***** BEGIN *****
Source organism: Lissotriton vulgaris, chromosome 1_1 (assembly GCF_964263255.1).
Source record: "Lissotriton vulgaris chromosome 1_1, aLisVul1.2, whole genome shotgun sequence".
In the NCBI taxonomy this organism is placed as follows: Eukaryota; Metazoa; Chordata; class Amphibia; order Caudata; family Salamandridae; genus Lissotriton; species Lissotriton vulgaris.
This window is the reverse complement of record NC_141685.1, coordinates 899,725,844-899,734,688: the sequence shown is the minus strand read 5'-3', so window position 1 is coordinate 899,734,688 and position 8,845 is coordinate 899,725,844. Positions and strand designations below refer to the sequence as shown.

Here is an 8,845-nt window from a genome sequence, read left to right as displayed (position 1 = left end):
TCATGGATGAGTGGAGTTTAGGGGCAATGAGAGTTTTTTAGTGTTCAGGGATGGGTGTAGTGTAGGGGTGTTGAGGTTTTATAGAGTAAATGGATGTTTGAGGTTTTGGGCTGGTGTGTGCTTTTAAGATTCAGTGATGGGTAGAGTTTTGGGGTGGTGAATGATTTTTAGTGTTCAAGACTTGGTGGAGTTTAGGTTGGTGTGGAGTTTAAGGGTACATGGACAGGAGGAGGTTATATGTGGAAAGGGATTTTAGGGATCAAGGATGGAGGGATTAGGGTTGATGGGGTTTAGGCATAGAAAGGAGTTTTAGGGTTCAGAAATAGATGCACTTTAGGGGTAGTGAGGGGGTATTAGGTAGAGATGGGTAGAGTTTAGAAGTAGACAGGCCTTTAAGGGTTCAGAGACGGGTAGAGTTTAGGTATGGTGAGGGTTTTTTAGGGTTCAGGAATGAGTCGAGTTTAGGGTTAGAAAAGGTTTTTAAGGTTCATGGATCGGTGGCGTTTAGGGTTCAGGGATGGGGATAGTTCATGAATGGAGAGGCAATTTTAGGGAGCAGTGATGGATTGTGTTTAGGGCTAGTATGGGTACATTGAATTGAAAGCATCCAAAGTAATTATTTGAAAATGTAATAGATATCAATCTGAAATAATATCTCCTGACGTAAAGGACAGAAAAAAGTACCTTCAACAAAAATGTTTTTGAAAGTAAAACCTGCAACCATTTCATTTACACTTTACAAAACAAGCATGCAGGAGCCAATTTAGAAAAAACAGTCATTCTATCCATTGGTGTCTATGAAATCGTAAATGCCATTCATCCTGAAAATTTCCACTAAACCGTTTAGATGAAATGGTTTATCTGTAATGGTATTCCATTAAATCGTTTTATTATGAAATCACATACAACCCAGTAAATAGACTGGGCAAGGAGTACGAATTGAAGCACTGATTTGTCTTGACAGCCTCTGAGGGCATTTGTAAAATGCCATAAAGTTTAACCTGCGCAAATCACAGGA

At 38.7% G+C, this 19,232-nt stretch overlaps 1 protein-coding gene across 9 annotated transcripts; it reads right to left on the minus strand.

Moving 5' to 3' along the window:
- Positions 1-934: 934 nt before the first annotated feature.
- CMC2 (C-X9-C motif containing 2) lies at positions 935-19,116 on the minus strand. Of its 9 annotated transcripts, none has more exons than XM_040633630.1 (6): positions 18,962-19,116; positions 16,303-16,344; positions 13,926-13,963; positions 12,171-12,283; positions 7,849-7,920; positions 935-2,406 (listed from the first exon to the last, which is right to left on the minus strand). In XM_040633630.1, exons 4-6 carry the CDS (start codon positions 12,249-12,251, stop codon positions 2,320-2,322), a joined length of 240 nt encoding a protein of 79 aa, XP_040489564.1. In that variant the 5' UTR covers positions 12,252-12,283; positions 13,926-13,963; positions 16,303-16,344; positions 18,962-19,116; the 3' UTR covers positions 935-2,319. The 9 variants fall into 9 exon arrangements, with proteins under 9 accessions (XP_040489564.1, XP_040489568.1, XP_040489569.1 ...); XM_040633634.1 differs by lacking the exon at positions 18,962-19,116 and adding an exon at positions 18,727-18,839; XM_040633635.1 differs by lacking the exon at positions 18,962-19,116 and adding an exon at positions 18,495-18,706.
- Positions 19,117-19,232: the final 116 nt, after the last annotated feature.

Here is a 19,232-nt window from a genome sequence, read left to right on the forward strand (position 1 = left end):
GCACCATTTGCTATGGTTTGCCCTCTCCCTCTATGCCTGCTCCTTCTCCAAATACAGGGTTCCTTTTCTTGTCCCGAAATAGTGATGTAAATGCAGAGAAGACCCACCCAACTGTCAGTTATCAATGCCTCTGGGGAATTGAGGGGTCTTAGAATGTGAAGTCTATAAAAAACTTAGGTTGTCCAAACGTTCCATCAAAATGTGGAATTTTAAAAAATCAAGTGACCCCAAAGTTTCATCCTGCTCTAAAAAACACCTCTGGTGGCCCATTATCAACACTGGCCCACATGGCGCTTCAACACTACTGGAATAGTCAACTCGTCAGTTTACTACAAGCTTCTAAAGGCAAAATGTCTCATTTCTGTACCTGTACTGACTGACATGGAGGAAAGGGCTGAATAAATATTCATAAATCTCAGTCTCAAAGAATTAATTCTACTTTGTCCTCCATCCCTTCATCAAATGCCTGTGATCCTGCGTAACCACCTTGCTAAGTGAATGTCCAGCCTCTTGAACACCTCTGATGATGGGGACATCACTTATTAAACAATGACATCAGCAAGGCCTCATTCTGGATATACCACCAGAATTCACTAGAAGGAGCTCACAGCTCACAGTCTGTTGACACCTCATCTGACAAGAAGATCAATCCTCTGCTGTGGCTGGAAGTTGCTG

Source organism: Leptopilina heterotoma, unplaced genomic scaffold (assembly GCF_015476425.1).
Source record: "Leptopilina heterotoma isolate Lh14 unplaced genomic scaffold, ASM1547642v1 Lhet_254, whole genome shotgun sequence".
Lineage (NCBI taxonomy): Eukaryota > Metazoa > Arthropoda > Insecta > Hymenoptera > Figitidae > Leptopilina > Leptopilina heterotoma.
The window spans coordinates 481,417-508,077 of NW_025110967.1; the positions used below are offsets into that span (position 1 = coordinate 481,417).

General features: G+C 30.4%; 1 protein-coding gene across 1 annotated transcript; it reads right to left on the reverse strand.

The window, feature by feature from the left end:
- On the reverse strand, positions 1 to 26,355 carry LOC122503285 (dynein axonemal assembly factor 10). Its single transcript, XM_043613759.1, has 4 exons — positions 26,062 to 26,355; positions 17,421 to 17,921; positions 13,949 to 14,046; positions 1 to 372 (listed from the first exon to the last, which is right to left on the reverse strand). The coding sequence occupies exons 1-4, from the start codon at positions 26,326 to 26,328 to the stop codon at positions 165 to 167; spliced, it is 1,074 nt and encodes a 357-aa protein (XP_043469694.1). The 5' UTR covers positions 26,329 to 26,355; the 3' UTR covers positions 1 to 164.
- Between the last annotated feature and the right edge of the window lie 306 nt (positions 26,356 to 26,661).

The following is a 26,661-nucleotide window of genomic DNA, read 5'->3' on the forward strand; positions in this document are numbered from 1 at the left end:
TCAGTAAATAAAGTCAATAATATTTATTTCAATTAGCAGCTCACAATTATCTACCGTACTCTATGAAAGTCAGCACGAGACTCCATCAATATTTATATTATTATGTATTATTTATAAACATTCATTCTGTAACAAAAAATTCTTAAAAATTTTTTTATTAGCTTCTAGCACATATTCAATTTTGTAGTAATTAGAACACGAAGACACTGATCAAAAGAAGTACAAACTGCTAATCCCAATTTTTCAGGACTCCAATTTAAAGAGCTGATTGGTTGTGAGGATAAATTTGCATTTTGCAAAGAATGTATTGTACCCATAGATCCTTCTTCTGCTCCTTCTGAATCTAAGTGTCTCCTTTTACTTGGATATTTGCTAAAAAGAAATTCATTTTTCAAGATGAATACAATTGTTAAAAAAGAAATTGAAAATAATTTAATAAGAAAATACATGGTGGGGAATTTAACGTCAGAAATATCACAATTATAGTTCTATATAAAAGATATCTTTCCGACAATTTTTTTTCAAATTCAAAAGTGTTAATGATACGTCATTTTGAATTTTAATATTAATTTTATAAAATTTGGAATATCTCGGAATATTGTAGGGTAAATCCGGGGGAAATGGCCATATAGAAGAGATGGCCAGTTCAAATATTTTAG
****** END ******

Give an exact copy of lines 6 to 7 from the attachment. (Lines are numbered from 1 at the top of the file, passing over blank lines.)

TCATGGATGAGTGGAGTTTAGGGGCAATGAGAGTTTTTTAGTGTTCAGGGATGGGTGTAGTGTAGGGGTGTTGAGGTTTTATAGAGTAAATGGATGTTTGAGGTTTTGGGCTGGTGTGTGCTTTTAAGATTCAGTGATGGGTAGAGTTTTGGGGTGGTGAATGATTTTTAGTGTTCAAGACTTGGTGGAGTTTAGGTTGGTGTGGAGTTTAAGGGTACATGGACAGGAGGAGGTTATATGTGGAAAGGGATTTTAGGGATCAAGGATGGAGGGATTAGGGTTGATGGGGTTTAGGCATAGAAAGGAGTTTTAGGGTTCAGAAATAGATGCACTTTAGGGGTAGTGAGGGGGTATTAGGTAGAGATGGGTAGAGTTTAGAAGTAGACAGGCCTTTAAGGGTTCAGAGACGGGTAGAGTTTAGGTATGGTGAGGGTTTTTTAGGGTTCAGGAATGAGTCGAGTTTAGGGTTAGAAAAGGTTTTTAAGGTTCATGGATCGGTGGCGTTTAGGGTTCAGGGATGGGGATAGTTCATGAATGGAGAGGCAATTTTAGGGAGCAGTGATGGATTGTGTTTAGGGCTAGTATGGGTACATTGAATTGAAAGCATCCAAAGTAATTATTTGAAAATGTAATAGATATCAATCTGAAATAATATCTCCTGACGTAAAGGACAGAAAAAAGTACCTTCAACAAAAATGTTTTTGAAAGTAAAACCTGCAACCATTTCATTTACACTTTACAAAACAAGCATGCAGGAGCCAATTTAGAAAAAACAGTCATTCTATCCATTGGTGTCTATGAAATCGTAAATGCCATTCATCCTGAAAATTTCCACTAAACCGTTTAGATGAAATGGTTTATCTGTAATGGTATTCCATTAAATCGTTTTATTATGAAATCACATACAACCCAGTAAATAGACTGGGCAAGGAGTACGAATTGAAGCACTGATTTGTCTTGACAGCCTCTGAGGGCATTTGTAAAATGCCATAAAGTTTAACCTGCGCAAATCACAGGA

At 38.7% G+C, this 19,232-nt stretch overlaps 1 protein-coding gene across 9 annotated transcripts; it reads right to left on the minus strand.